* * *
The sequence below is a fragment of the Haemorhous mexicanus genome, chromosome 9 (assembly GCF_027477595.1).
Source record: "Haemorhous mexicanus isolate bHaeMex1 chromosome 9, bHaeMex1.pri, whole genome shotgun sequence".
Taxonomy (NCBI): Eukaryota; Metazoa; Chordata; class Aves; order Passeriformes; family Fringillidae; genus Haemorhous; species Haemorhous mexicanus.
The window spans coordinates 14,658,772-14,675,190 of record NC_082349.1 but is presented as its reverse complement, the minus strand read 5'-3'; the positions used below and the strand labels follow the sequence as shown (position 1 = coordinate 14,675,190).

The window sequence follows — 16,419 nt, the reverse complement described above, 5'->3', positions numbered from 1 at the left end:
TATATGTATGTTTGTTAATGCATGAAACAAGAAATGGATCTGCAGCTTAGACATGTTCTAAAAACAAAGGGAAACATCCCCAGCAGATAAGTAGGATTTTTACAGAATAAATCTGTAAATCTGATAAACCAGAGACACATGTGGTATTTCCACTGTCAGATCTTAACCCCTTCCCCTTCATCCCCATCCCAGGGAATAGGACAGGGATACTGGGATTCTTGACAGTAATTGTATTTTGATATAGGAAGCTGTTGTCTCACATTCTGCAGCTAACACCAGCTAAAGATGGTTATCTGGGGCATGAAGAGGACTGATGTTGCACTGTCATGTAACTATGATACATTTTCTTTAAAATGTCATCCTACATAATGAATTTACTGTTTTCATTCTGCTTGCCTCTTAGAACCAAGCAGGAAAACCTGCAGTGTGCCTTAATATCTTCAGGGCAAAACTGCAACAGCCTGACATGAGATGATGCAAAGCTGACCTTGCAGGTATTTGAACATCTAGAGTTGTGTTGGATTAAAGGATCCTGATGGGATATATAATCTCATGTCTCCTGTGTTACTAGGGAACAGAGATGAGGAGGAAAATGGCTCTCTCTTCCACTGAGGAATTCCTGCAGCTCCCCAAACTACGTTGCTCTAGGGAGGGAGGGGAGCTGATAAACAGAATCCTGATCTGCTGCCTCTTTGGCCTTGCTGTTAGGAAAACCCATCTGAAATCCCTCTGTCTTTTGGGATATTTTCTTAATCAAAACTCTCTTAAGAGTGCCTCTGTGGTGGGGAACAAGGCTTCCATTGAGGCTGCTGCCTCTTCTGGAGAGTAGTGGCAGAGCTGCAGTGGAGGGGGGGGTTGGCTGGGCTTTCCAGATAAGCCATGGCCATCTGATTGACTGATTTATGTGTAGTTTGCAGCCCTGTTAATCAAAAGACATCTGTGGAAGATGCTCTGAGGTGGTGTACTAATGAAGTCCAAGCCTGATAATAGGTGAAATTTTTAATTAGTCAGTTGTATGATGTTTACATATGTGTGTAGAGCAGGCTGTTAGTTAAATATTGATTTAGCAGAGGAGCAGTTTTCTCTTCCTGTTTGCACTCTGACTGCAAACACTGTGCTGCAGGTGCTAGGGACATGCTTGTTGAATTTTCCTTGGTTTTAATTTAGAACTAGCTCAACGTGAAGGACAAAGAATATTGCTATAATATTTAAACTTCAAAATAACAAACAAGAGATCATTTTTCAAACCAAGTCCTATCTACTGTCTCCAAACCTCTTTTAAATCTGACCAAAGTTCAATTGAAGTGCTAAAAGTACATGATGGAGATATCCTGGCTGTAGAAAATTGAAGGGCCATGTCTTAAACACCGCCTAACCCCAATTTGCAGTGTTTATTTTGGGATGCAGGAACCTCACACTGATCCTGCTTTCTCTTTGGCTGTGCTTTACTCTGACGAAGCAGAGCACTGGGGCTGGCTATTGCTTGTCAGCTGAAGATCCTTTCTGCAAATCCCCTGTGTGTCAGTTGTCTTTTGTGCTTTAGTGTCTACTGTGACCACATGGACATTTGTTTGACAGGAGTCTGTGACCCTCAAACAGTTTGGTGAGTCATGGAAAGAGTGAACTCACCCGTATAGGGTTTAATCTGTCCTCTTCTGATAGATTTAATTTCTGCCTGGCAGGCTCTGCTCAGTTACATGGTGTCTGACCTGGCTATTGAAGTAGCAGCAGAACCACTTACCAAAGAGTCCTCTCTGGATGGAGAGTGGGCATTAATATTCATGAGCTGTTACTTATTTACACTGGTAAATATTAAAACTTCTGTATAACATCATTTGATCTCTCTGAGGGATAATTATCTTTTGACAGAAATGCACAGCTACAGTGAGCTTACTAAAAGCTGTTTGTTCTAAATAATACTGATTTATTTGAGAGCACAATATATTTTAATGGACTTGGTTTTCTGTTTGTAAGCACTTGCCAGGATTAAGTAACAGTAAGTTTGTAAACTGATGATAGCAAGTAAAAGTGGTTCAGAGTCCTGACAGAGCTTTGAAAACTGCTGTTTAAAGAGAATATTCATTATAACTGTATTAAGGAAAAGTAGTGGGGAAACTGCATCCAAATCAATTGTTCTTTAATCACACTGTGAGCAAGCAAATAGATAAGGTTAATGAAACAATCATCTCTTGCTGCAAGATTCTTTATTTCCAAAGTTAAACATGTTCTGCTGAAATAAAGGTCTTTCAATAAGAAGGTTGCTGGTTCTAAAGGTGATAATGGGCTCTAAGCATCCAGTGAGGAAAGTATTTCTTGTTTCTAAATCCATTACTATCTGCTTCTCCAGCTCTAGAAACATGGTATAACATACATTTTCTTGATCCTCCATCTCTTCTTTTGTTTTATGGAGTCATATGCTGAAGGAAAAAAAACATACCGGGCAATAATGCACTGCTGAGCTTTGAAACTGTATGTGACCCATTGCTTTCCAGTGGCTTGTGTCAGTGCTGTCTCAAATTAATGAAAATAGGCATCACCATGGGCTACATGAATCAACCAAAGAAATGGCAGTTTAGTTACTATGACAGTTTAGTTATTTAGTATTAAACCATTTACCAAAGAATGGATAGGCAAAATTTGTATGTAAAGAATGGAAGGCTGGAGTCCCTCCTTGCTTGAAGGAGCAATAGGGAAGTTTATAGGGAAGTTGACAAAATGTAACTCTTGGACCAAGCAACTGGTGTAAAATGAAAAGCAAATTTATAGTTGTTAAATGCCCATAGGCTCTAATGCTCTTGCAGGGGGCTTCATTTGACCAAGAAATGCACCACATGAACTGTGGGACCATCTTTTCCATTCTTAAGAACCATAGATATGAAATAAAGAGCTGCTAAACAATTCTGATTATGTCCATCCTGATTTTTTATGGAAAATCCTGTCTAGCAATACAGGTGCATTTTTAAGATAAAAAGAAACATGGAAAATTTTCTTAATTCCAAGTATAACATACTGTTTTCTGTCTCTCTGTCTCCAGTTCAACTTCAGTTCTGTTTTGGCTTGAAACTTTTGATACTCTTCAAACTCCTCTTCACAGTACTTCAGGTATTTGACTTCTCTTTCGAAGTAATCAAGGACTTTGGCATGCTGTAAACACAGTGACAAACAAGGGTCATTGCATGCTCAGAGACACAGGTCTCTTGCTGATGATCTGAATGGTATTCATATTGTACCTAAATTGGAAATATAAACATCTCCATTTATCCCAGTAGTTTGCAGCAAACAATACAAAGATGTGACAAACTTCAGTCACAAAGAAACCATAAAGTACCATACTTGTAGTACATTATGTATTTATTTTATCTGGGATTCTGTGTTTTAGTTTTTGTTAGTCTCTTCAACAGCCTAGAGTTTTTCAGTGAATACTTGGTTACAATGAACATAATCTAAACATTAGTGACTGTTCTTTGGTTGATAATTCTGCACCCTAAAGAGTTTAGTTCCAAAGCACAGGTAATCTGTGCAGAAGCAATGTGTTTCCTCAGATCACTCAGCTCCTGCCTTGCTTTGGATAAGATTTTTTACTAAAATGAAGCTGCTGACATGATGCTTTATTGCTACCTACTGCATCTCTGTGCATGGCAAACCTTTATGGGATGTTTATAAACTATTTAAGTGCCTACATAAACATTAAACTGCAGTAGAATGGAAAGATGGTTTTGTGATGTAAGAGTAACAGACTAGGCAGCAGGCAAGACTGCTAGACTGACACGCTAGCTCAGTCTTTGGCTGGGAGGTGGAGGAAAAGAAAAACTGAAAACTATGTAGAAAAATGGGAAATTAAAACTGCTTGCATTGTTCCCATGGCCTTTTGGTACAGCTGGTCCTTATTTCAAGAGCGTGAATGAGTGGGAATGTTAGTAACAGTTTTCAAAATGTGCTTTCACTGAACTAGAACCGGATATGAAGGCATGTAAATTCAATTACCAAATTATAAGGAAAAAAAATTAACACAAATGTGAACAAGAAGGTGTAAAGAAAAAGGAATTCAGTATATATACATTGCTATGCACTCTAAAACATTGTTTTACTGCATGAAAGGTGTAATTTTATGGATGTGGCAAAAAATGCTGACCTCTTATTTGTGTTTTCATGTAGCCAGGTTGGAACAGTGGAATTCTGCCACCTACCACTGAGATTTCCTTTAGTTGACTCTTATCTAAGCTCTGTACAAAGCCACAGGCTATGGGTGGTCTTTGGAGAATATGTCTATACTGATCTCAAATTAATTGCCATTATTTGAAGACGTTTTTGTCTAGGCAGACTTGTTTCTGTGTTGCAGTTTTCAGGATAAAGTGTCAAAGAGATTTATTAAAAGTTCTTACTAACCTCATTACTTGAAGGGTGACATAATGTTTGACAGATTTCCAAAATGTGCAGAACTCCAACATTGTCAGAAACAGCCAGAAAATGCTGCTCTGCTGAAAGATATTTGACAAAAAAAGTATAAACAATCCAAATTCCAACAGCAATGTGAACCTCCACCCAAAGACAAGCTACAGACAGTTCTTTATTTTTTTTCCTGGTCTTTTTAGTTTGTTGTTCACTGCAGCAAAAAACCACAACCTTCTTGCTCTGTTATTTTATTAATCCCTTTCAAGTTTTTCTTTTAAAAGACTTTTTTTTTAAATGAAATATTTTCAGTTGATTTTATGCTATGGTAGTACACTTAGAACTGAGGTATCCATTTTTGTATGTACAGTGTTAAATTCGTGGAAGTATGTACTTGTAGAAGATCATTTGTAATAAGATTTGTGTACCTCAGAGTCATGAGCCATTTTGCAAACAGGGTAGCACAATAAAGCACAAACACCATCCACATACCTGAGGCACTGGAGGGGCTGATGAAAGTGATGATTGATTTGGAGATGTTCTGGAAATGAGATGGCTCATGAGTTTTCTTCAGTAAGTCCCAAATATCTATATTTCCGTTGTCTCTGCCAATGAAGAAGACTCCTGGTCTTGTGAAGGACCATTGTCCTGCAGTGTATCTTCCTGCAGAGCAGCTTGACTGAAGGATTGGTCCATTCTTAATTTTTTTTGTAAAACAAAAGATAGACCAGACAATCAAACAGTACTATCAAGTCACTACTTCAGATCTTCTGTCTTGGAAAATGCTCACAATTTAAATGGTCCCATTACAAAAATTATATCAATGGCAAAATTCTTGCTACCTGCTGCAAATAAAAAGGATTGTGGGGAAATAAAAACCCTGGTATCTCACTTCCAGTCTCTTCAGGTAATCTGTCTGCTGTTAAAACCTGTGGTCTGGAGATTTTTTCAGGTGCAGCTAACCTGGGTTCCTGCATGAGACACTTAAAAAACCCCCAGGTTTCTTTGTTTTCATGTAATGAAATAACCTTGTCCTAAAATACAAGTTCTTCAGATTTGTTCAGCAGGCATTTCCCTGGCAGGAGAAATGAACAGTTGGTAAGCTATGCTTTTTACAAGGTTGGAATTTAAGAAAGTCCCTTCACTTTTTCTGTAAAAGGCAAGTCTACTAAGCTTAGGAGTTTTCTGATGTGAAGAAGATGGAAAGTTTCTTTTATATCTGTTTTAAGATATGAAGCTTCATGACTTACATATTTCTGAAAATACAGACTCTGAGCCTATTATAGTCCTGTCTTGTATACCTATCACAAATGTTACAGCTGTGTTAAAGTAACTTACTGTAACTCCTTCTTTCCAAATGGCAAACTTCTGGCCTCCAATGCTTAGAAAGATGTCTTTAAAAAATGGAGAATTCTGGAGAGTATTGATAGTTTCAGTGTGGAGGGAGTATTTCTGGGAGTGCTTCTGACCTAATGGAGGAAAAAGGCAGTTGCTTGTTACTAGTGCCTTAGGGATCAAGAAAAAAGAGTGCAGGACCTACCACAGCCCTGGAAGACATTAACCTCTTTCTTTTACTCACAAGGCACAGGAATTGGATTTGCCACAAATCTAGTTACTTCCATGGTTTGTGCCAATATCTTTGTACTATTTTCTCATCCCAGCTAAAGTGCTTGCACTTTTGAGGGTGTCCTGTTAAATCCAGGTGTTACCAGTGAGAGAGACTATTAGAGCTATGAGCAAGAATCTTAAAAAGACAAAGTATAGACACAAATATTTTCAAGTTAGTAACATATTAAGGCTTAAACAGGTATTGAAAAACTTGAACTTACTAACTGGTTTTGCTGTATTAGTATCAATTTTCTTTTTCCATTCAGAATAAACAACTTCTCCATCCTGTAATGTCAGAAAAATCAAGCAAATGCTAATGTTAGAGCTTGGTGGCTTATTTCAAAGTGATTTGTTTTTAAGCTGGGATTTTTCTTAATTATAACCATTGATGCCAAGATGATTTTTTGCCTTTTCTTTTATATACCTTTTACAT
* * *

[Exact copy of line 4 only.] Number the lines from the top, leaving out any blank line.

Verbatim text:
The window spans coordinates 14,658,772-14,675,190 of record NC_082349.1 but is presented as its reverse complement, the minus strand read 5'-3'; the positions used below and the strand labels follow the sequence as shown (position 1 = coordinate 14,675,190).